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Mapping helium atoms' quantum states.

Imagine, as Plato once did, prisoners chained in a cave so they can see only the shadows of things outside their prison, not the things themselves. Physicists face a similar situation in the quantum realm when they try to observe atoms and electrons in motion. They cannot see such physical objects as they are; they can only detect aspects of those objects, which appear particlelike or wavelike, depending on the type of observation.

To build up a picture of a hidden object from the different shadows it casts, one can use a method called tomography For example, one can generate an image of a person's internal organs from measurements of the intensities of X rays that have passed through in different directions.

A special sort of tomography can be used to measure the quantum state of atoms or photons. With this technique, Jurgen Mlynek and his colleagues at the University of Konstanz in Germany determined the quantum state of moving helium atoms and have shown experimentally, for the first time, that the atoms' motion has wavelike characteristics.

The researchers report their findings in the March 13 Nature.

According to quantum theory, an atom can behave like a wave. Thus, atoms traversing a pair of slits should produce an interference pattern. Atoms reach a detector only at positions where the waves reinforce each other, producing a pattern of evenly spaced bars.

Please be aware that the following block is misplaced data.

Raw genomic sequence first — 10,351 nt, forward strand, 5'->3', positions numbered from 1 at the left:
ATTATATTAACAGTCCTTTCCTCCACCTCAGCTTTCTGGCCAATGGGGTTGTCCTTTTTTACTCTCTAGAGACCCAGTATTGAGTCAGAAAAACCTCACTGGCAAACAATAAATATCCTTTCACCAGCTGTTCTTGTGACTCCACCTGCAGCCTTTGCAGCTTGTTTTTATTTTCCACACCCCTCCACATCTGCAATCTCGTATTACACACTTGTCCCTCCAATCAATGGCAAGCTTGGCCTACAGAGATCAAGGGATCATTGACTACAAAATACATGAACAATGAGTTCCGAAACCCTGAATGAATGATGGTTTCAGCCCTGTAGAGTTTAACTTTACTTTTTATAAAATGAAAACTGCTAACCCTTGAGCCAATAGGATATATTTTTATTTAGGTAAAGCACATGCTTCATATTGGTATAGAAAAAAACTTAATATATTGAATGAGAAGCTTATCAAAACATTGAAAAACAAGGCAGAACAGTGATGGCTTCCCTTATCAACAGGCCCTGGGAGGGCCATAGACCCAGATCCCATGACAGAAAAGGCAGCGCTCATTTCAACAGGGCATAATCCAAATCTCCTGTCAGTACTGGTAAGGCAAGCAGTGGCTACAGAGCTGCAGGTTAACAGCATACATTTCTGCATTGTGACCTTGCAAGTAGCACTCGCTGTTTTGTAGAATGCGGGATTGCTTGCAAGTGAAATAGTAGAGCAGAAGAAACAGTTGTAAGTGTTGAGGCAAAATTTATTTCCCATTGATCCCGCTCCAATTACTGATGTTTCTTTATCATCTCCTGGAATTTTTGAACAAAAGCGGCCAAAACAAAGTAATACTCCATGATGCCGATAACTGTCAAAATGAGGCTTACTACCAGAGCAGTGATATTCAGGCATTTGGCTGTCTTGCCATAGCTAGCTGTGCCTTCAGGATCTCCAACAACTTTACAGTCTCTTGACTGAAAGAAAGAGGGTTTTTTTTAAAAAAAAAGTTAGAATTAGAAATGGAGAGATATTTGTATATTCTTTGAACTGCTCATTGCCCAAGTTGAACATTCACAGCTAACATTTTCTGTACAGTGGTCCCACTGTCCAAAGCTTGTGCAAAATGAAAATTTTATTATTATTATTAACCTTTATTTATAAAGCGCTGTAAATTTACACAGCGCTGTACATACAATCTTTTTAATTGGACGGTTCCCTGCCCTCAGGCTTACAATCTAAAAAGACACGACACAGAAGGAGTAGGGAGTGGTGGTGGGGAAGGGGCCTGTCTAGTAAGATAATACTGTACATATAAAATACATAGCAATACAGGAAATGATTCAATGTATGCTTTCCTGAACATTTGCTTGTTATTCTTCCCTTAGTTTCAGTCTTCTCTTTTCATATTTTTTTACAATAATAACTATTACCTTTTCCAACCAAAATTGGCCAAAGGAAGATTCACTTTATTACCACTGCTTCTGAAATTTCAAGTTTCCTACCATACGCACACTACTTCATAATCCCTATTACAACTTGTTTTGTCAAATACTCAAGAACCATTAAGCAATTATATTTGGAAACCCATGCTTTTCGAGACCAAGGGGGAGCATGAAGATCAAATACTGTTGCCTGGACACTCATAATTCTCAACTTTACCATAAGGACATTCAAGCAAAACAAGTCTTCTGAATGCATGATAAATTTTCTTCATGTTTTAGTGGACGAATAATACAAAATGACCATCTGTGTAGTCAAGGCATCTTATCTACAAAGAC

Mlynek and his colleagues set up an experiment in which a beam of helium atoms passes through a pair of slits in a screen. If an atom moved like a tiny pellet, it would either pass through a slit or strike the barrier. All the information about an atom's state of motion at any moment would be given by its position and its momentum, the product of its mass and velocity.

The Heisenberg uncertainty principle, however, asserts that the position and momentum of a quantum particle can't be determined simultaneously to a high precision. If one quantity is known very precisely, the other has a corresponding uncertainty.

"You can never determine the complete quantum state in one measurement," says Christopher Monroe of the National Institute of Standards and Technology in Boulder, Colo. "The idea [of quantum tomography] is to take many measurements to piece together the state, just like a CAT scan."

The relationship between a quantum particle's position and its momentum forms a mathematical entity called the Wigner function. By applying quantum tomography to helium atoms passing through a pair of slits, Mlynek and his team obtained data to calculate the Wigner function and, in effect, map the quantum state of the moving helium atoms.

Researchers have already measured the states of various quantum systems, including arrays of photons, a vibrating molecule, and a single ion trapped in a magnetic field (SN: 5/25/96, p. 325). The work of Mlynek and his team represents an important extension of these efforts, says Monroe.

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Title Annotation:special tomography used to demonstrate that the motion of atoms has wavelike characteristics
Author:Peterson, Ivars
Publication:Science News
Article Type:Brief Article
Date:Mar 15, 1997
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